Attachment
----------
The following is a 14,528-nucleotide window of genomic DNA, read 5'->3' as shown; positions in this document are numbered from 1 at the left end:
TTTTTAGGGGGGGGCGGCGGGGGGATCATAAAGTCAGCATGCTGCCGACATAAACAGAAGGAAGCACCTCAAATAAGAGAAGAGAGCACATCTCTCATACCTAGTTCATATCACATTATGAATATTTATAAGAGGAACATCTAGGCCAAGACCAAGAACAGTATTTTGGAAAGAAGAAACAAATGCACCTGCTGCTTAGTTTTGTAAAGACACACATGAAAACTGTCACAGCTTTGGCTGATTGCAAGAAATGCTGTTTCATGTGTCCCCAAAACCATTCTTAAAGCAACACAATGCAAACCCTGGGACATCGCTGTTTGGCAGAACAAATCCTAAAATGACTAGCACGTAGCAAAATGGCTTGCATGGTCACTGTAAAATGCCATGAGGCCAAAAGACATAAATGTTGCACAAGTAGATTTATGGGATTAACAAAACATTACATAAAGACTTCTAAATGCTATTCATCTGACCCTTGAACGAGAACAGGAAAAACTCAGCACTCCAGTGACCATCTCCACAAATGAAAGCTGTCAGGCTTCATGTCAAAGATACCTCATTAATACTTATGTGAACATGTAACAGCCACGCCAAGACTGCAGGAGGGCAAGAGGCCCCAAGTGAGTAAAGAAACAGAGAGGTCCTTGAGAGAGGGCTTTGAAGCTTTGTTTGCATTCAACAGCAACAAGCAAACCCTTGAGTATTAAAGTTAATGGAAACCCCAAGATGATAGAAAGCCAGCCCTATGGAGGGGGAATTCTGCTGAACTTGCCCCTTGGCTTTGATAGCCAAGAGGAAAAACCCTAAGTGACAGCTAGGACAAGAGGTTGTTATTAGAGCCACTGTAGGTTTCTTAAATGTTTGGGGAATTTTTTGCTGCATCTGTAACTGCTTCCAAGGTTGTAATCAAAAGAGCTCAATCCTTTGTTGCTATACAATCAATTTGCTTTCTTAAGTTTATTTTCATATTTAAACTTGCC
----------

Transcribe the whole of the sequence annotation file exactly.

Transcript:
The following is a 14,528-nucleotide window of genomic DNA, read 5'->3' as shown; positions in this document are numbered from 1 at the left end:
TTTTTAGGGGGGGGCGGCGGGGGGATCATAAAGTCAGCATGCTGCCGACATAAACAGAAGGAAGCACCTCAAATAAGAGAAGAGAGCACATCTCTCATACCTAGTTCATATCACATTATGAATATTTATAAGAGGAACATCTAGGCCAAGACCAAGAACAGTATTTTGGAAAGAAGAAACAAATGCACCTGCTGCTTAGTTTTGTAAAGACACACATGAAAACTGTCACAGCTTTGGCTGATTGCAAGAAATGCTGTTTCATGTGTCCCCAAAACCATTCTTAAAGCAACACAATGCAAACCCTGGGACATCGCTGTTTGGCAGAACAAATCCTAAAATGACTAGCACGTAGCAAAATGGCTTGCATGGTCACTGTAAAATGCCATGAGGCCAAAAGACATAAATGTTGCACAAGTAGATTTATGGGATTAACAAAACATTACATAAAGACTTCTAAATGCTATTCATCTGACCCTTGAACGAGAACAGGAAAAACTCAGCACTCCAGTGACCATCTCCACAAATGAAAGCTGTCAGGCTTCATGTCAAAGATACCTCATTAATACTTATGTGAACATGTAACAGCCACGCCAAGACTGCAGGAGGGCAAGAGGCCCCAAGTGAGTAAAGAAACAGAGAGGTCCTTGAGAGAGGGCTTTGAAGCTTTGTTTGCATTCAACAGCAACAAGCAAACCCTTGAGTATTAAAGTTAATGGAAACCCCAAGATGATAGAAAGCCAGCCCTATGGAGGGGGAATTCTGCTGAACTTGCCCCTTGGCTTTGATAGCCAAGAGGAAAAACCCTAAGTGACAGCTAGGACAAGAGGTTGTTATTAGAGCCACTGTAGGTTTCTTAAATGTTTGGGGAATTTTTTGCTGCATCTGTAACTGCTTCCAAGGTTGTAATCAAAAGAGCTCAATCCTTTGTTGCTATACAATCAATTTGCTTTCTTAAGTTTATTTTCATATTTAAACTTGCC